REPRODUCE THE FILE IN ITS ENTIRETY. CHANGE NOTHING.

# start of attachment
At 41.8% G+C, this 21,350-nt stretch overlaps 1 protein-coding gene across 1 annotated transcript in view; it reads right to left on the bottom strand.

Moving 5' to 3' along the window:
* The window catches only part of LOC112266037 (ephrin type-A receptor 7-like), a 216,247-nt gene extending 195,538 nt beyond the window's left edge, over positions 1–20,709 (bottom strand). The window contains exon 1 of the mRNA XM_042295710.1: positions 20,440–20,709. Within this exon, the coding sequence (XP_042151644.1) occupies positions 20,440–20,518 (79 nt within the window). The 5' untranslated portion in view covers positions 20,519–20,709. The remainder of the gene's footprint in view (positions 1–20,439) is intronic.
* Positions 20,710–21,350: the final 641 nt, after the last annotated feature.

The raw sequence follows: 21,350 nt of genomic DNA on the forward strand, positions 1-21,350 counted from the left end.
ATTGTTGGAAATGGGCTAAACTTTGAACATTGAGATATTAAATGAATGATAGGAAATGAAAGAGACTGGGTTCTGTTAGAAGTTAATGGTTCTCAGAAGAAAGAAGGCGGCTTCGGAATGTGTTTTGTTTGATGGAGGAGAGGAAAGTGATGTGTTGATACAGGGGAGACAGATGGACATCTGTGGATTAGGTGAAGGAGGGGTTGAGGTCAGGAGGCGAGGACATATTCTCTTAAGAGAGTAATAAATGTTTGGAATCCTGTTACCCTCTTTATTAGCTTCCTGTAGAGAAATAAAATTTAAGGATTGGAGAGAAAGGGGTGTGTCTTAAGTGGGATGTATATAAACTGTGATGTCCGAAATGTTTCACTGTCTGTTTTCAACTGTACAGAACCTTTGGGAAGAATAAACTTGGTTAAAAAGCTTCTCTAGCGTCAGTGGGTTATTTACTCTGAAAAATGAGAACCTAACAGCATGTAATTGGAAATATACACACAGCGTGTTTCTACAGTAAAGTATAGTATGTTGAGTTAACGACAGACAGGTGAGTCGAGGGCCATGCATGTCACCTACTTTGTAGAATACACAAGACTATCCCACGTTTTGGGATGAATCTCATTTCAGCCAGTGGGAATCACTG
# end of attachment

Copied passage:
At 41.8% G+C, this 21,350-nt stretch overlaps 1 protein-coding gene across 1 annotated transcript in view; it reads right to left on the bottom strand.

Moving 5' to 3' along the window:
* The window catches only part of LOC112266037 (ephrin type-A receptor 7-like), a 216,247-nt gene extending 195,538 nt beyond the window's left edge, over positions 1–20,709 (bottom strand). The window contains exon 1 of the mRNA XM_042295710.1: positions 20,440–20,709. Within this exon, the coding sequence (XP_042151644.1) occupies positions 20,440–20,518 (79 nt within the window). The 5' untranslated portion in view covers positions 20,519–20,709. The remainder of the gene's footprint in view (positions 1–20,439) is intronic.
* Positions 20,710–21,350: the final 641 nt, after the last annotated feature.

The raw sequence follows: 21,350 nt of genomic DNA on the forward strand, positions 1-21,350 counted from the left end.
ATTGTTGGAAATGGGCTAAACTTTGAACATTGAGATATTAAATGAATGATAGGAAATGAAAGAGACTGGGTTCTGTTAGAAGTTAATGGTTCTCAGAAGAAAGAAGGCGGCTTCGGAATGTGTTTTGTTTGATGGAGGAGAGGAAAGTGATGTGTTGATACAGGGGAGACAGATGGACATCTGTGGATTAGGTGAAGGAGGGGTTGAGGTCAGGAGGCGAGGACATATTCTCTTAAGAGAGTAATAAATGTTTGGAATCCTGTTACCCTCTTTATTAGCTTCCTGTAGAGAAATAAAATTTAAGGATTGGAGAGAAAGGGGTGTGTCTTAAGTGGGATGTATATAAACTGTGATGTCCGAAATGTTTCACTGTCTGTTTTCAACTGTACAGAACCTTTGGGAAGAATAAACTTGGTTAAAAAGCTTCTCTAGCGTCAGTGGGTTATTTACTCTGAAAAATGAGAACCTAACAGCATGTAATTGGAAATATACACACAGCGTGTTTCTACAGTAAAGTATAGTATGTTGAGTTAACGACAGACAGGTGAGTCGAGGGCCATGCATGTCACCTACTTTGTAGAATACACAAGACTATCCCACGTTTTGGGATGAATCTCATTTCAGCCAGTGGGAATCACTG